A JUDGE in Worcester has said the justice system is an “awful mess” after frustrated city solicitors say they waited six months to get their hands on vital paperwork.

District judge Nigel Cadbury launched a scathing attack on the Crown Prosecution Service (CPS) after three defence solicitors revealed they had been waiting six months for the disclosure of basic information about a single case.

A CPS spokesman has since denied that they had contributed to any delay.

Speaking before a hearing at Worcester Magistrates Court in which four people were charged with assault occasioning actual bodily harm – which took place more than a year ago on 7 December 2012 – Mr Cadbury said that he did not blame the prosecutor.

He said: “It’s an awful mess. I don’t think it’s your fault or the fault of lawyers who have to make one excuse after another for the CPS.

"But the system isn’t geared up to deal with anything but the simplest of trials in the magistrates court. It is very frustrating and worrying. All of this means wasted costs.”

Solicitors were seeking disclosure of two pieces of information – the custody record for the victim and his record of interview – but had not been handed the material the day before the trial was due to start.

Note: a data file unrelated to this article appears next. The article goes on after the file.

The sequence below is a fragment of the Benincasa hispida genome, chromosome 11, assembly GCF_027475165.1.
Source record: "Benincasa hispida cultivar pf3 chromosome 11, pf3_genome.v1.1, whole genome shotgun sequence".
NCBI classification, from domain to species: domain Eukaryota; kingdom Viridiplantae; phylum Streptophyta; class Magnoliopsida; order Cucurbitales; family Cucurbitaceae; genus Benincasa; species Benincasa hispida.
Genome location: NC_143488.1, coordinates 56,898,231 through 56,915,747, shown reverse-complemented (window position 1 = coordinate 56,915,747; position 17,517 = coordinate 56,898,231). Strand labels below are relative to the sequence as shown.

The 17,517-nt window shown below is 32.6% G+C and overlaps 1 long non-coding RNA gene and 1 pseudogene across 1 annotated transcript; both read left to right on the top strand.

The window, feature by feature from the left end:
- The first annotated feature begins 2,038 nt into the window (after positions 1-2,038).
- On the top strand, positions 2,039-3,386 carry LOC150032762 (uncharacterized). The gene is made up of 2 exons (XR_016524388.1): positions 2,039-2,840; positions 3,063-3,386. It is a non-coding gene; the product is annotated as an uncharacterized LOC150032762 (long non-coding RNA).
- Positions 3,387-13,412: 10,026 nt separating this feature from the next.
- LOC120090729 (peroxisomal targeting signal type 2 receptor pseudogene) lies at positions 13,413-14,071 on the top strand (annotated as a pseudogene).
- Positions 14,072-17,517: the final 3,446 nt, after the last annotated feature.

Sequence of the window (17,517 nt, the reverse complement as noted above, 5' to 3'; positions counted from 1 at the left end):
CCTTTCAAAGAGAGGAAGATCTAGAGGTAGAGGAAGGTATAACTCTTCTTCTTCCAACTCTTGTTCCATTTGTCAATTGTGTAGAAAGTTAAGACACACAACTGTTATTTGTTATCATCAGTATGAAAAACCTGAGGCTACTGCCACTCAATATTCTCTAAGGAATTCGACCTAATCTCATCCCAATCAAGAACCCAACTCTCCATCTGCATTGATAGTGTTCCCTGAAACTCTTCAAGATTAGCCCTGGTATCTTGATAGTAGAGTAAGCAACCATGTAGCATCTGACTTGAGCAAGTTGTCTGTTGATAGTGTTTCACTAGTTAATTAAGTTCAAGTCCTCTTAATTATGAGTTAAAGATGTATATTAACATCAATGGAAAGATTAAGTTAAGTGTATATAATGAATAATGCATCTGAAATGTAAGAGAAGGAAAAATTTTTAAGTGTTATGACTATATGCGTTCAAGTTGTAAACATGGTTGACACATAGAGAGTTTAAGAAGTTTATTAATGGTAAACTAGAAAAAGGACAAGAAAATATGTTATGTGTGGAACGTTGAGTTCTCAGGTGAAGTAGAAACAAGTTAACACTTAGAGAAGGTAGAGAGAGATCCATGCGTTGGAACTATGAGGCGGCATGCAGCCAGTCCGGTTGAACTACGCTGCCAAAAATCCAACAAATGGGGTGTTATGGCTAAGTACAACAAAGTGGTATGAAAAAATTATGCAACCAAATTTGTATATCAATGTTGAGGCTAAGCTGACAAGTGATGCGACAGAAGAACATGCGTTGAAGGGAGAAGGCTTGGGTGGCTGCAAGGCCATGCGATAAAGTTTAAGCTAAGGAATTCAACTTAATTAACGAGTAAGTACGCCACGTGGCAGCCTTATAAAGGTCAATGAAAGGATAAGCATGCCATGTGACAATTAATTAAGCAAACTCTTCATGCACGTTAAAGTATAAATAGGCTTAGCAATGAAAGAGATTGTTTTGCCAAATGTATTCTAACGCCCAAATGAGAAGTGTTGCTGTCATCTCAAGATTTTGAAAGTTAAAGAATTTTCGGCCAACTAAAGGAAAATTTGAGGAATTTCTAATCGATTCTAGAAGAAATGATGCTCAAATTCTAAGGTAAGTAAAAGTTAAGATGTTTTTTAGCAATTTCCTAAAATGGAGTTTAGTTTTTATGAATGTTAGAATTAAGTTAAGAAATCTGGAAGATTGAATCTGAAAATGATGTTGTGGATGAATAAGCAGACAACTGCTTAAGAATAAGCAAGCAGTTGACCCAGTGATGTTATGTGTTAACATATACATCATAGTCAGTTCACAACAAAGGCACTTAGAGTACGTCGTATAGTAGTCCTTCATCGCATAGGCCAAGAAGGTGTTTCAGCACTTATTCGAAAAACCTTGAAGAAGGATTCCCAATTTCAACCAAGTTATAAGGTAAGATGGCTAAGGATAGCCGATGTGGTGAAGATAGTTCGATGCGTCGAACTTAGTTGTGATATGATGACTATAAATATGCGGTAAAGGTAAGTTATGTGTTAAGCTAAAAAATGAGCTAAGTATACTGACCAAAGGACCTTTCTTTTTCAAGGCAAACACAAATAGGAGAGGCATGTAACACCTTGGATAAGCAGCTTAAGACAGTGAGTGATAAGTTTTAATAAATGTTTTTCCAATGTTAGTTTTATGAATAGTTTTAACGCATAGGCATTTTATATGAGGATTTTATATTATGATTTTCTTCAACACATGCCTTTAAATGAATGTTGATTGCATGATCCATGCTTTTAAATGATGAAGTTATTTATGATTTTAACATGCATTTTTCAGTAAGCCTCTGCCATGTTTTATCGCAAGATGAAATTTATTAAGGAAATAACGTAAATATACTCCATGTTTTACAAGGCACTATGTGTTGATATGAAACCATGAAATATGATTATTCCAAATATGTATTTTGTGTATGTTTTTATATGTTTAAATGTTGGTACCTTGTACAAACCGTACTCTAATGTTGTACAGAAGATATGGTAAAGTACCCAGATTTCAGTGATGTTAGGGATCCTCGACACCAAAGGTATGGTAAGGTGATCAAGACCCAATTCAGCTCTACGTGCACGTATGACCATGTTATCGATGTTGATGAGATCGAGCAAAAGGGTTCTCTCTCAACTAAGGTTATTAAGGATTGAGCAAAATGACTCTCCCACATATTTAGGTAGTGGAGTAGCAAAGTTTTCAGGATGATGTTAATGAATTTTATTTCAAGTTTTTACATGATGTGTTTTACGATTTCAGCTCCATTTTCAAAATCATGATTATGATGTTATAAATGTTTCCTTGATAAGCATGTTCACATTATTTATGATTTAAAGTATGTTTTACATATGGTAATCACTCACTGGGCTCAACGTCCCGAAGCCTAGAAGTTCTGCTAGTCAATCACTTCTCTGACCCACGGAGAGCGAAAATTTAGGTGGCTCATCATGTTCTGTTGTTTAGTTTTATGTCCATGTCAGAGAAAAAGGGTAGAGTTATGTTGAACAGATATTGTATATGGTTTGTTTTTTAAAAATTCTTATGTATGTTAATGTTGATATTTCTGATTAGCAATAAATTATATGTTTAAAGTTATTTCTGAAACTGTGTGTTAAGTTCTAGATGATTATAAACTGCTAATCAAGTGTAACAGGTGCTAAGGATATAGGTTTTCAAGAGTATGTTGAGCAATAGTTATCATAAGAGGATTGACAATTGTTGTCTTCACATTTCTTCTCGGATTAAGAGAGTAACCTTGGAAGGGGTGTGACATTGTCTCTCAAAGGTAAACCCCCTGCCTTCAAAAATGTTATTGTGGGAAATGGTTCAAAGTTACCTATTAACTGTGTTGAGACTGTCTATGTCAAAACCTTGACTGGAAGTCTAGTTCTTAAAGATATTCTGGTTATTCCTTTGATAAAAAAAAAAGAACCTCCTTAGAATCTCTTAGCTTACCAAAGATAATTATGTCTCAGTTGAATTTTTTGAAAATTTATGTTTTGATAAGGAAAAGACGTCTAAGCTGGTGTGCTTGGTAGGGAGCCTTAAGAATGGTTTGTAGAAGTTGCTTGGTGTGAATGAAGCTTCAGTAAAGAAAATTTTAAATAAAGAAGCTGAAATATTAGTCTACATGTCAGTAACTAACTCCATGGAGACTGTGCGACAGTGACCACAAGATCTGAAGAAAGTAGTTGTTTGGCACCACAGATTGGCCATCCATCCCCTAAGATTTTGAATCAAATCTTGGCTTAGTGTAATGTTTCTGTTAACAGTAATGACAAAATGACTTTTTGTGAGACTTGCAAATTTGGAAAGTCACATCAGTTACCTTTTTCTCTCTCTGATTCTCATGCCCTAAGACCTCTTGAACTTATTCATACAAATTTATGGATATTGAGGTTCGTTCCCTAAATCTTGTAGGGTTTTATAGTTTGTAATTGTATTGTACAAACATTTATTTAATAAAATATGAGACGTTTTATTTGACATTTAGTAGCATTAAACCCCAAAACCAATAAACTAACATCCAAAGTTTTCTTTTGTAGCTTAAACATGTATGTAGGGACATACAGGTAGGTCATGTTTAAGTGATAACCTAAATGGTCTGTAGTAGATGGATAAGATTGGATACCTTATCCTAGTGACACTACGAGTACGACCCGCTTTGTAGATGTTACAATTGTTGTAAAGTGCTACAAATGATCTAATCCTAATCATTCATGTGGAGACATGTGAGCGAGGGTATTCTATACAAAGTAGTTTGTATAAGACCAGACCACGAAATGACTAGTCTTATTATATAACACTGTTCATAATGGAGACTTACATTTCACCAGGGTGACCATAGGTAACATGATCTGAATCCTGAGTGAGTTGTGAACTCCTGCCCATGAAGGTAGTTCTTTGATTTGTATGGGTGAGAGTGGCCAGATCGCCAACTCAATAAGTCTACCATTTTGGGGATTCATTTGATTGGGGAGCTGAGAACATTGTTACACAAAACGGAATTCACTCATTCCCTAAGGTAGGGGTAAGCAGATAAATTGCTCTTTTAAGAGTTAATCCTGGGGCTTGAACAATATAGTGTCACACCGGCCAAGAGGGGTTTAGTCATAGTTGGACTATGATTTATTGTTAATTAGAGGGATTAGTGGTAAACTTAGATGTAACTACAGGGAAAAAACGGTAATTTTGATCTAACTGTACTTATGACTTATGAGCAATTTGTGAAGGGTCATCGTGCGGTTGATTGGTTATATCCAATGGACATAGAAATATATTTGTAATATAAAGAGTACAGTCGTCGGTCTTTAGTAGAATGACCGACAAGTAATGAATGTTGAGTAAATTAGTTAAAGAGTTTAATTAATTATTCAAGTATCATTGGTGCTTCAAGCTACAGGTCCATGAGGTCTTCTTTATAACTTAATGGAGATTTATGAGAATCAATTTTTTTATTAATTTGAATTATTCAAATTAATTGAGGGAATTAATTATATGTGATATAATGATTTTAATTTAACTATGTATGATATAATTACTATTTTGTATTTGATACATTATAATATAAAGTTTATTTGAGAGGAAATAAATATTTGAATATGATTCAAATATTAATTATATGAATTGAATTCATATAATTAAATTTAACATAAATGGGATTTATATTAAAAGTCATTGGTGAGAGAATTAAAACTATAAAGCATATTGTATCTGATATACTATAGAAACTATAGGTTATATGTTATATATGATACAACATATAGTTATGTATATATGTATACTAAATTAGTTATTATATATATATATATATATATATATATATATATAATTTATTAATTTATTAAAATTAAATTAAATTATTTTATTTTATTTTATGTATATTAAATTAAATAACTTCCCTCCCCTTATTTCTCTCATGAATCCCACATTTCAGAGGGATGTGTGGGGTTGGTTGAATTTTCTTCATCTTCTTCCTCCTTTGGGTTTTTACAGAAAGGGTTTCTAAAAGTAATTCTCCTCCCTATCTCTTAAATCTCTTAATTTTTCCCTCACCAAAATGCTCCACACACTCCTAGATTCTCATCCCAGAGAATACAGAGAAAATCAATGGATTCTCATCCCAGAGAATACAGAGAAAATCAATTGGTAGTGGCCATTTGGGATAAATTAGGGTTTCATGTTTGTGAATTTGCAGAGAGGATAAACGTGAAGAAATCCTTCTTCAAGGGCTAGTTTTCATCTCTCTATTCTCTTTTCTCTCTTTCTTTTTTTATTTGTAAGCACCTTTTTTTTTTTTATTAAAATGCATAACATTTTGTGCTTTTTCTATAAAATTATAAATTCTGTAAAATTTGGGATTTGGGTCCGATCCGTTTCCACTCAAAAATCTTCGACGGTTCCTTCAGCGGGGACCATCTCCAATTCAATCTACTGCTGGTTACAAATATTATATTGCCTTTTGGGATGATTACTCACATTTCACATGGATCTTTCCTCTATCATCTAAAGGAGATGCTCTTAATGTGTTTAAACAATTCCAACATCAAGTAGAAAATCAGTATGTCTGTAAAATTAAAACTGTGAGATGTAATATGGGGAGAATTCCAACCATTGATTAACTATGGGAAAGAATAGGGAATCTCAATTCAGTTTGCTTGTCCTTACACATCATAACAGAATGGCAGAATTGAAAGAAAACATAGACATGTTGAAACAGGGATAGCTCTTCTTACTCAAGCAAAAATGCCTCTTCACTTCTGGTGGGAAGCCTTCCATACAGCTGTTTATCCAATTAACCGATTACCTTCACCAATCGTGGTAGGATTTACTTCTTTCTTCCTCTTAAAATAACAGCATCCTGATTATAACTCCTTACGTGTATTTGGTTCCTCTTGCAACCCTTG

Solicitor Peter Gotch was told he would have to wait to listen to audio tapes after the first day of the trial rather than before it began, because disclosure was so late.

Solicitor Judith Kenney said it was as if the injured party “did not exist’”.

During a break in the hearing the prosecutor made a phone call to find that the injured party had not even been interviewed by police.

Mrs Kenney said after the hearing: “The task of defending has become more frustrating with the lack of information supplied by the CPS in time for us to prepare our cases.

"We appreciate there have been severe cuts in the CPS, but they are so pared to the bone they are incapable of supporting the work that arises as a result of the police arresting offenders.

“When there is material that should be disclosed which isn’t, it can lead to innocent people being convicted of crimes they have never committed.”

A CPS spokesman blamed IT problems and congestion in the court diary.

He added: “It is not accepted that these issues have hampered the commencement of the trial.”